A Retrospective Survey of HIV Drug Resistance among Patients One Year after Initiation of Antiretroviral Therapy at Four Clinics in Malawi

HIV & AIDS, Infectious Diseases,
Journal Articles

A Retrospective Survey of HIV Drug Resistance among Patients One Year after Initiation of Antiretroviral Therapy at Four Clinics in Malawi

By: Nellie Wadonda-Kabondo, Bethany L. Hedt, Joep J. van Oosterhout, Kundai Moyo, Eddie Limbambala, George Bello, Ben Chilima, Erik Schouten, Anthony Harries, Moses Massaquoi, Carol Porter, Ralf Weigel, Mina Hosseinipour, John Aberle-Grasse, Michael R. Jordan, Storn Kabuluzi, Diane E. Bennett
Publication: Clinical Infectious Diseases54 (4) (May 2012). doi:10.1093/cid/cis004.

Abstract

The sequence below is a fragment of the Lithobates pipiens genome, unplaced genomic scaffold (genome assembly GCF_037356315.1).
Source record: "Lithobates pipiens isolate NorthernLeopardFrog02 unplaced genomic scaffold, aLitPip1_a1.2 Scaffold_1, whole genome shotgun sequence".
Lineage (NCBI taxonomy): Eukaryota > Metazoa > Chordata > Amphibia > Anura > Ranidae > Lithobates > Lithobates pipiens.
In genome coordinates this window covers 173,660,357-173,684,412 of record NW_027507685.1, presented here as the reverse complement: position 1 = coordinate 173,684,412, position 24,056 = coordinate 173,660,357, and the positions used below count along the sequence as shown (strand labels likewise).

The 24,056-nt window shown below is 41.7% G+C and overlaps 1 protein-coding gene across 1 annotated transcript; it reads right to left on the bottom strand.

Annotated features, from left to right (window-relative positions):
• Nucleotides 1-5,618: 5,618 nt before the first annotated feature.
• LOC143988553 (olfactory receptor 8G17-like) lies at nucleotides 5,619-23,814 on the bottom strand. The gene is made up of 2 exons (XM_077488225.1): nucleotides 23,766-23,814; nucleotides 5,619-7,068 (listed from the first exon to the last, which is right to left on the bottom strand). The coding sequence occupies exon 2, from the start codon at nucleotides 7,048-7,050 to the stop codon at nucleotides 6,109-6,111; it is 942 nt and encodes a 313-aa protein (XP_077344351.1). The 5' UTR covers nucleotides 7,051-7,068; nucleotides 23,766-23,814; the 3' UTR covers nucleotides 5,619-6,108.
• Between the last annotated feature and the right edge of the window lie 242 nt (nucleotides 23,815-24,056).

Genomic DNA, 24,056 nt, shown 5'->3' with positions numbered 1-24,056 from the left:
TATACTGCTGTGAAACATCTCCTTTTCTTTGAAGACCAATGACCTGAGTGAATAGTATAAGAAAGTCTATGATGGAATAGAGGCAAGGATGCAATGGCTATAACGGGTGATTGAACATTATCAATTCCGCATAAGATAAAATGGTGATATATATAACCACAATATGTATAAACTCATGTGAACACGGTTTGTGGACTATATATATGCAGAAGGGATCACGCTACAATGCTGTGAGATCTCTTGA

In 2004, Malawi began scaling up its national antiretroviral therapy (ART) program. Because of limited treatment options, population-level surveillance of acquired human immunodeficiency virus drug resistance (HIVDR) is critical to ensuring long-term treatment success. The World Health Organization target for clinic-level HIVDR prevention at 12 months after ART initiation is ≥70%. In 2007, viral load and HIVDR genotyping was performed in a retrospective cohort of 596 patients at 4 ART clinics. Overall, HIVDR prevention (using viral load ≤400 copies/mL) was 72% (95% confidence interval [CI], 67%–77%; range by site, 60%–83%) and detected HIVDR was 3.4% (95% CI, 1.8%–5.8%; range by site, 2.5%–4.7%). Results demonstrate virological suppression and HIVDR consistent with previous reports from sub-Saharan Africa. High rates of attrition because of loss to follow-up were noted and merit attention.

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